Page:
It’s official: Barack Obama has visited all 50 states.
The president’s trip to South Dakota Friday made him only the fourth commander-in-chief to complete the nationwide circuit after Richard Nixon, George H.W. Bush, and Bill Clinton. It’s a tour that may appear to be an empty gesture, especially when done towards the end of a president’s final term. But some say the trip is an important duty for an incumbent leader, particularly when a country is experiencing political, social, and economic divides.
“Every president should be willing to offer an end-of-term olive branch," Kelsey Rupp, a Collegiate Network fellow for USA Today's editorial board, wrote in a May 8 op-ed. "There is a little goodness in the grudging acknowledgement that people in your opposition's smallest strongholds are just being Americans."
“In a time of increasing vitriol and partisanship, that reminder can only be a good thing,” she added.
President Obama’s visit to South Dakota may provide some evidence that a personal gesture may serve to soften hardened feelings. Politically, the state hasn’t shown the president much love: In 2008, Obama lost South Dakota to Hillary Clinton in the Democratic primary, and went on to lose the state in both subsequent general presidential elections.
The relationship deteriorated further last June, when the state’s Republican Party passed a resolution calling for Obama’s impeachment, saying that he “violated his oath of office in numerous ways,” according to the Argus Leader.
Yet when the president arrived Friday to deliver the commencement address at Lake Area Technical Institute in Watertown, S.D., residents lined the route from the airport to the local high school, “some looking as if they'd camped out for hours and others holding welcome signs,” the LA Times reported. The state’s all-Republican congressional delegation, including Gov. Dennis Daugaard, made an appearance, as well.
“The president’s visit puts a national spotlight on one of the nation’s best technical colleges, and we are pleased to welcome him,” Gov. Daugaard told Politico.
Obama returned the courtesy during his speech at Lake Area Tech, where he spoke to a capacity crowd, according to The New York Times.
“I have now been to all 50 states as president – and I was saving the best for last,” he said. “To the other 49, I hope you take no offense.”
Obama also took the opportunity to promote his proposal for a tuition-free community college education, which he unveiled in January. The plan, which comes with a $60 billion budget, would require states to support higher education institutions that offer two-year degrees, and ensure that those degrees are more easily transferrable to four-year colleges. The proposal needs support from Congress, and South Dakota lawmakers have not said whether or not they are willing to participate, the Argus Leader reported.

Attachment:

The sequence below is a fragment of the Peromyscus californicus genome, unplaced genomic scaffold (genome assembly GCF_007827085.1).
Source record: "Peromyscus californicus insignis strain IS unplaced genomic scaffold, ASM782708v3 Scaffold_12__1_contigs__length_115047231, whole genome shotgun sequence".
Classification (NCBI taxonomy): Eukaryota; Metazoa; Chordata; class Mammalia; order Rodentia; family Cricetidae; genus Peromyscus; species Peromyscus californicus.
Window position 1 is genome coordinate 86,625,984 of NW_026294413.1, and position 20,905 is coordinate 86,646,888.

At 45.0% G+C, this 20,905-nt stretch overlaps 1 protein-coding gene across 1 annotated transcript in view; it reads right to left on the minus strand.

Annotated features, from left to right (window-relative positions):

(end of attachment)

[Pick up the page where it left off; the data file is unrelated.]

"Community colleges like this one can be a great place for young people to launch a career," Obama said. "But they're also a great place for folks who have been in the workforce for a while."
"I want to lower the cost of community college in America to zero," he said to applause, according to the Argus Leader.
Before he left, Obama stopped to chat with Rebecca Kelley, an 11-year-old South Dakota resident who sent him a letter asking him to visit her state.
“There’s really no words to describe the feeling,” Ms. Kelley told USA Today.
Success or not, it’s unlikely that the president’s South Dakota trip will make a dent in his approval ratings in that state – among the lowest in the nation as of 2014, at about 32 percent – or any other. Nor will it likely do much to ease partisan tensions among red- and blue-state delegations in Congress. But it might be beneficial to the president's understanding of American voters.
“[W]hy shouldn't a sitting president visit every corner of the country he's leading, even where he's unpopular?” Ms. Rupp asked. “A little face time with citizens both hot and cold to a president's politics can, at the very least, remind him that within our country's borders lie lands far different from each other.”
“It is a reminder that is too infrequent,” she added.